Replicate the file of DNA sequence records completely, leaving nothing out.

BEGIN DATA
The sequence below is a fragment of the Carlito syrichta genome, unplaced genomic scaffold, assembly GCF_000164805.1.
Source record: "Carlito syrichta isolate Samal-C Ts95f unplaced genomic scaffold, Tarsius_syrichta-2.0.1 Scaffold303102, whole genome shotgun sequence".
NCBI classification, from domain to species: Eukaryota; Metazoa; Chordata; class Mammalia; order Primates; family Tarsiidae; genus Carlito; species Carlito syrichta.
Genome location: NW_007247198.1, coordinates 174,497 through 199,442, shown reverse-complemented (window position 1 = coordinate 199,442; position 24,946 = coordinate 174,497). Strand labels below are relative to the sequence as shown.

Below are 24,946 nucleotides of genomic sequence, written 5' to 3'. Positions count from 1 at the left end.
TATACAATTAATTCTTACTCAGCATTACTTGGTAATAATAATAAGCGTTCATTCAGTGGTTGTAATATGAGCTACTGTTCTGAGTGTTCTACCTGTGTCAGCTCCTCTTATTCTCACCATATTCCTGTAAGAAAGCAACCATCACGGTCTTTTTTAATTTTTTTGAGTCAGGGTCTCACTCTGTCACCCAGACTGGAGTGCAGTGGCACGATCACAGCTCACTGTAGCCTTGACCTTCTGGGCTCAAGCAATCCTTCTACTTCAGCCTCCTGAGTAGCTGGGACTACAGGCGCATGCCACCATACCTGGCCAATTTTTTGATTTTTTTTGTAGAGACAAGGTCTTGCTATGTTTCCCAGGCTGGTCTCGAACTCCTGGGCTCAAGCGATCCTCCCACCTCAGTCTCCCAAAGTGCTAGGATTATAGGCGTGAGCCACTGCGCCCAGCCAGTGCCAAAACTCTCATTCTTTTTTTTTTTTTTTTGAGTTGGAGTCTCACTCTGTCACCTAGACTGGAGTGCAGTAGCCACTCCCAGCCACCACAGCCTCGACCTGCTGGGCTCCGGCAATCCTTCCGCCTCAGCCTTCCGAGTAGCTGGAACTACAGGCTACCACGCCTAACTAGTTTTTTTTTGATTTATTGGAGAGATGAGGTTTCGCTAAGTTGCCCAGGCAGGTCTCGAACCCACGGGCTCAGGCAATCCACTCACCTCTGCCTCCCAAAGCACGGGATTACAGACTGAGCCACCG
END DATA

The sequence below is a fragment of the Carlito syrichta genome, unplaced genomic scaffold, assembly GCF_000164805.1.
Source record: "Carlito syrichta isolate Samal-C Ts95f unplaced genomic scaffold, Tarsius_syrichta-2.0.1 Scaffold303102, whole genome shotgun sequence".
NCBI classification, from domain to species: Eukaryota; Metazoa; Chordata; class Mammalia; order Primates; family Tarsiidae; genus Carlito; species Carlito syrichta.
Genome location: NW_007247198.1, coordinates 174,497 through 199,442, shown reverse-complemented (window position 1 = coordinate 199,442; position 24,946 = coordinate 174,497). Strand labels below are relative to the sequence as shown.

Below are 24,946 nucleotides of genomic sequence, written 5' to 3'. Positions count from 1 at the left end.
TATACAATTAATTCTTACTCAGCATTACTTGGTAATAATAATAAGCGTTCATTCAGTGGTTGTAATATGAGCTACTGTTCTGAGTGTTCTACCTGTGTCAGCTCCTCTTATTCTCACCATATTCCTGTAAGAAAGCAACCATCACGGTCTTTTTTAATTTTTTTGAGTCAGGGTCTCACTCTGTCACCCAGACTGGAGTGCAGTGGCACGATCACAGCTCACTGTAGCCTTGACCTTCTGGGCTCAAGCAATCCTTCTACTTCAGCCTCCTGAGTAGCTGGGACTACAGGCGCATGCCACCATACCTGGCCAATTTTTTGATTTTTTTTGTAGAGACAAGGTCTTGCTATGTTTCCCAGGCTGGTCTCGAACTCCTGGGCTCAAGCGATCCTCCCACCTCAGTCTCCCAAAGTGCTAGGATTATAGGCGTGAGCCACTGCGCCCAGCCAGTGCCAAAACTCTCATTCTTTTTTTTTTTTTTTTGAGTTGGAGTCTCACTCTGTCACCTAGACTGGAGTGCAGTAGCCACTCCCAGCCACCACAGCCTCGACCTGCTGGGCTCCGGCAATCCTTCCGCCTCAGCCTTCCGAGTAGCTGGAACTACAGGCTACCACGCCTAACTAGTTTTTTTTTGATTTATTGGAGAGATGAGGTTTCGCTAAGTTGCCCAGGCAGGTCTCGAACCCACGGGCTCAGGCAATCCACTCACCTCTGCCTCCCAAAGCACGGGATTACAGACTGAGCCACCG